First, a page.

I hear the giggles, the squirms, the muffled “Shhhs,” but the location of these sounds is a mystery. Are my children hiding in the kitchen? The bathroom? One of their bedrooms? I am pretty certain they are on that side of the house, but where precisely is unclear. We are playing hide & seek.
I walk past their hiding spot, and giggles erupt, but I don’t see them. I reverse course and walk right by them again. Hysteria ensues. My hearing loss makes it hard to pinpoint the location of the sound. I think that is their favorite part.
I am happy to play along with their games — they eventually give away their hiding spot when a limb or butt pokes out as they squirm — but in life, difficulty knowing where a sound originates can be a serious issue. Even a dangerous one.
Sometimes not knowing the location of a sound is just a minor nuisance, like when I am standing in the lobby of an office tower waiting for the elevator to arrive. I hear the “ding” announcing the elevator’s arrival, but is it to the right or the left? I can usually follow the crowd, but if it is just me, I swivel my head back and forth until I find it. No big deal.
Other times, it is more annoying. “Mom, mom, come quick!” she calls, but I don’t know where she is from the sound of her voice. “Where?” I ask. Her reply of, “I’m here,” does not provide the information I need either. Without a more specific location, like “my room” or “the kitchen,” it is hard for me to “come quick!”
More dangerous are things like crossing the the street, or walking in a crowded parking lot, or even strolling in the park. I can’t tell where the loud truck is coming from, or if there is a car pulling out of a parking space to my left. And the bikers that come up from behind in a flash in the park scare me to death! They assume that I have heard them coming and just buzz right by. It makes me cringe to think what would have happened if I had chosen that exact moment to step to the side.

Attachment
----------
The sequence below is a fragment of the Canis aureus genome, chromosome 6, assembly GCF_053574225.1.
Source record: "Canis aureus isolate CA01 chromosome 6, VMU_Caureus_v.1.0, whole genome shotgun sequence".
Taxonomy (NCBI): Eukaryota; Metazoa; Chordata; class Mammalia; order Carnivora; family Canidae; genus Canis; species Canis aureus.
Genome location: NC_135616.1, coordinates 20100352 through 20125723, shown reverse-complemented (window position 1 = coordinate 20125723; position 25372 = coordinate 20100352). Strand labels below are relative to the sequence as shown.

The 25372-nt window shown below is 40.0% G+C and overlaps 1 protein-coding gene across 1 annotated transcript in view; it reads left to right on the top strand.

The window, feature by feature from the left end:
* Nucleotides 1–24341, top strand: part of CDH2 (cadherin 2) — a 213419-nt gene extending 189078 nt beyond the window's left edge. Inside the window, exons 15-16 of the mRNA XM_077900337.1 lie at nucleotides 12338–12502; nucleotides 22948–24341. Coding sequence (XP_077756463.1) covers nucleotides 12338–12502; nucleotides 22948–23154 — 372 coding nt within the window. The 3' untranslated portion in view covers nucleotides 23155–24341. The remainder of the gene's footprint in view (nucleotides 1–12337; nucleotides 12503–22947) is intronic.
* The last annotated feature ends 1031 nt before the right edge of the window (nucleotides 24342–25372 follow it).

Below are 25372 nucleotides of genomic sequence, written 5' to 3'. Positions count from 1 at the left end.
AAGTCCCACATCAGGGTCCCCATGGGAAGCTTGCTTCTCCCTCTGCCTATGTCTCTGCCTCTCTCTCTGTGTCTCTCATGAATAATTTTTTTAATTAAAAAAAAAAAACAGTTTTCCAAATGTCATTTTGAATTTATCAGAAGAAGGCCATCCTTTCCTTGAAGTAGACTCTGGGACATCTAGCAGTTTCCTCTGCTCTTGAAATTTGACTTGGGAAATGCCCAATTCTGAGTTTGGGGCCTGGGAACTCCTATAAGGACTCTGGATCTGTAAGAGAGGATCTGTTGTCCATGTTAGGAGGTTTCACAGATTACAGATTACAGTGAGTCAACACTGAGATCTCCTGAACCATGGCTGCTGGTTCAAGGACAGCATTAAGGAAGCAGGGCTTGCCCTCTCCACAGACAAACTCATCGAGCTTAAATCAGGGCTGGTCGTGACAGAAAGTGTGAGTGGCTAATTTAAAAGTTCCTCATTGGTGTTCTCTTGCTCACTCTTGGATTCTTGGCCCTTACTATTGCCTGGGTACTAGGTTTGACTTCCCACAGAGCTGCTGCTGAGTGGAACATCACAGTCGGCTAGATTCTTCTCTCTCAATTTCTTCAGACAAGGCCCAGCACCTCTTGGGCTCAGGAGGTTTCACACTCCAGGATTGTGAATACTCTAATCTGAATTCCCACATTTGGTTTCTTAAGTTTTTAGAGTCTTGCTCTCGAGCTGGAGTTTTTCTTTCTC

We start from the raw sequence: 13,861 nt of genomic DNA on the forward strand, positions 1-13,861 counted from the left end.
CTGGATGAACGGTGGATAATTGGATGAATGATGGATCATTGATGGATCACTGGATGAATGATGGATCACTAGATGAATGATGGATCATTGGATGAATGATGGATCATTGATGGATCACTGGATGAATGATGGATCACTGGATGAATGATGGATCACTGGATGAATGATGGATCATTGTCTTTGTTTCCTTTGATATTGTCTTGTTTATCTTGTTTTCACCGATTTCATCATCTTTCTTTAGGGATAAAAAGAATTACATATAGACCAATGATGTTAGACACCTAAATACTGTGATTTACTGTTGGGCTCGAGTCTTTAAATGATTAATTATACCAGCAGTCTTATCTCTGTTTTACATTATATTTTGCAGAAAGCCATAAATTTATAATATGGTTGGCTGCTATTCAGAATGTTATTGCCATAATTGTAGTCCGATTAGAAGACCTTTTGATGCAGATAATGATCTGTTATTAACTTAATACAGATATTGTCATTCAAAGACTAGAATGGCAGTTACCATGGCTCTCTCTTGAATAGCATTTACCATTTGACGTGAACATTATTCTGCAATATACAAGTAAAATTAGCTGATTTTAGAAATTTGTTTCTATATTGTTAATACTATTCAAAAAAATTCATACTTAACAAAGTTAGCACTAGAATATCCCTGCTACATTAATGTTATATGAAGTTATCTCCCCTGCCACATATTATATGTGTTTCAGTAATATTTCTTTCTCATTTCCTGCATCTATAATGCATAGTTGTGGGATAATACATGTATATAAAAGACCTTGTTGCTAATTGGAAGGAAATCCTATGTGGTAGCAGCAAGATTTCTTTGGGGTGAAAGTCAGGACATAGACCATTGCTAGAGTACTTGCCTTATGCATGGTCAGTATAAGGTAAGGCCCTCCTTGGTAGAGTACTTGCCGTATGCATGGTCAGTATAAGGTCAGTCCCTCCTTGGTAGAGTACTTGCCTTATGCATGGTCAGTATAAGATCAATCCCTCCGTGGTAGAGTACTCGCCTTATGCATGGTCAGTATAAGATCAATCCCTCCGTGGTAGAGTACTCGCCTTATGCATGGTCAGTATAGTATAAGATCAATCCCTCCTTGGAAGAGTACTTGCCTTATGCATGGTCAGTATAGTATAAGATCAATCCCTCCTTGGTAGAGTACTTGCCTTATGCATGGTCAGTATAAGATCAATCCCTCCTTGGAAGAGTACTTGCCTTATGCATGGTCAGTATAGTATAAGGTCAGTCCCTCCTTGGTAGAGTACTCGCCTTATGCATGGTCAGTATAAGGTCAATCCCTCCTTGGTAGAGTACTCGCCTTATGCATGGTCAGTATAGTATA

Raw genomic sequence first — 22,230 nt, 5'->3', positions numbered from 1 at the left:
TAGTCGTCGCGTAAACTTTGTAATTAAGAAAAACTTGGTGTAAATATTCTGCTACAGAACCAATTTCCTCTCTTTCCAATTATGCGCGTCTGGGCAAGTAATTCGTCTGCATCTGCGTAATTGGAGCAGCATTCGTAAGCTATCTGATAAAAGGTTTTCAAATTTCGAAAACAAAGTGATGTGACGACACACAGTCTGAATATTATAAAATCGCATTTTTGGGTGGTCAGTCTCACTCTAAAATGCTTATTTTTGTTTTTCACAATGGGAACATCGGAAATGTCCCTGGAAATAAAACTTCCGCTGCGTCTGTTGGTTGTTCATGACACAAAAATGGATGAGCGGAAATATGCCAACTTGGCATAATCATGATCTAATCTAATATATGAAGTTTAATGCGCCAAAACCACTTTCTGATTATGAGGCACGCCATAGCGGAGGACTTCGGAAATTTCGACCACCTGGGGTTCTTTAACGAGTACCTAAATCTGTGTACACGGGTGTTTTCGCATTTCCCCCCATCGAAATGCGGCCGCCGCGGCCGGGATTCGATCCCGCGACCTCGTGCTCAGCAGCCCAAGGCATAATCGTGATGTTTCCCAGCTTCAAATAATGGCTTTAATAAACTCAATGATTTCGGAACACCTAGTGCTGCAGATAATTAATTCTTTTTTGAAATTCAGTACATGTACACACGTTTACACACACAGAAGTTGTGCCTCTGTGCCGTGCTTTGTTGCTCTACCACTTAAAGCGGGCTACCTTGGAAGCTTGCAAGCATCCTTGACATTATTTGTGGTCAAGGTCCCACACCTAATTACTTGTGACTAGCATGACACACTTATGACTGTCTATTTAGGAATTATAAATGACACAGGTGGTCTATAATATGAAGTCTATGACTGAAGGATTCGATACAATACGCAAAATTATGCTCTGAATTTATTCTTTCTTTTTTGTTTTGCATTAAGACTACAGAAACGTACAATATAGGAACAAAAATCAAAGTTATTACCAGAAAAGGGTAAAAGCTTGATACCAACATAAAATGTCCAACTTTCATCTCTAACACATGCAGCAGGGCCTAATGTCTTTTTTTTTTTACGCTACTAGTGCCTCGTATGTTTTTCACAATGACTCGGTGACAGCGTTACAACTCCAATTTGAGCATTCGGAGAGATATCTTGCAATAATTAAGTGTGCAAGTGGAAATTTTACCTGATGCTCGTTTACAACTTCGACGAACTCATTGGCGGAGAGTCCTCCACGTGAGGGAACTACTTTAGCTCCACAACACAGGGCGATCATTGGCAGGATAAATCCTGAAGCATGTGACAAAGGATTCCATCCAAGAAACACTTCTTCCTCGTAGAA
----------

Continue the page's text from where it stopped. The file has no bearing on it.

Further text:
Despite the difficulties, hiding in the house is not an option! Here are my tips for staying safe when out and about, even if you have trouble identifying the location of sounds.
1. Use your eyes. Look once and then look again. And don’t forget to look behind you or around the bend. Your eyes are your best bet for identifying possible hazards.
2. Make sure you have an unobstructed view. When it is cold or windy I like to wear hoods and hats to block the feel and the sound of the wind. But when I get to a street corner, I move the hood out of the way to get a better view. One time I didn’t, and my son had to yank me back to safety.
3. Observe as you go. Be alert to your environment as you walk. Are people slowing down at the street corner or speeding up? Are the walkers in front of you shifting to one side of the path suddenly? These extra clues can help you gather information your ears are missing.
4. Do your research ahead of time. Are you going to a park or walkway where bikers are allowed? See if they have a special lane or area just for pedestrians that might be a more fun place to stroll.
5. Ask your companions for backup. Make sure your friends and family alert you to any strange noises in the area. Hopefully, they are already in the habit of doing that, but it can’t hurt to remind them if you are heading into a more challenging situation than is typical.
Readers, can you tell where sounds originate?
Shari Eberts is a hearing health advocate, writer, and avid Bikram yogi. She blogs at LivingWithHearingLoss.com and serves on the Board of Trustees of Hearing Loss Association of America. She is the former Board Chair of Hearing Health Foundation. Shari has an adult-onset genetic hearing loss and hopes that by sharing her story it will help others to live more peacefully with their own hearing issues. Connect with her on Facebook and Twitter.
The Limping Chicken is the UK’s deaf blogs and news website, and is the world’s most popular deaf blog. It is edited by Deaf journalist and filmmaker Charlie Swinbourne.
Please note that the views of the writers are their own, and not necessarily the views of the Editor or site as a whole. Read our disclaimer here.
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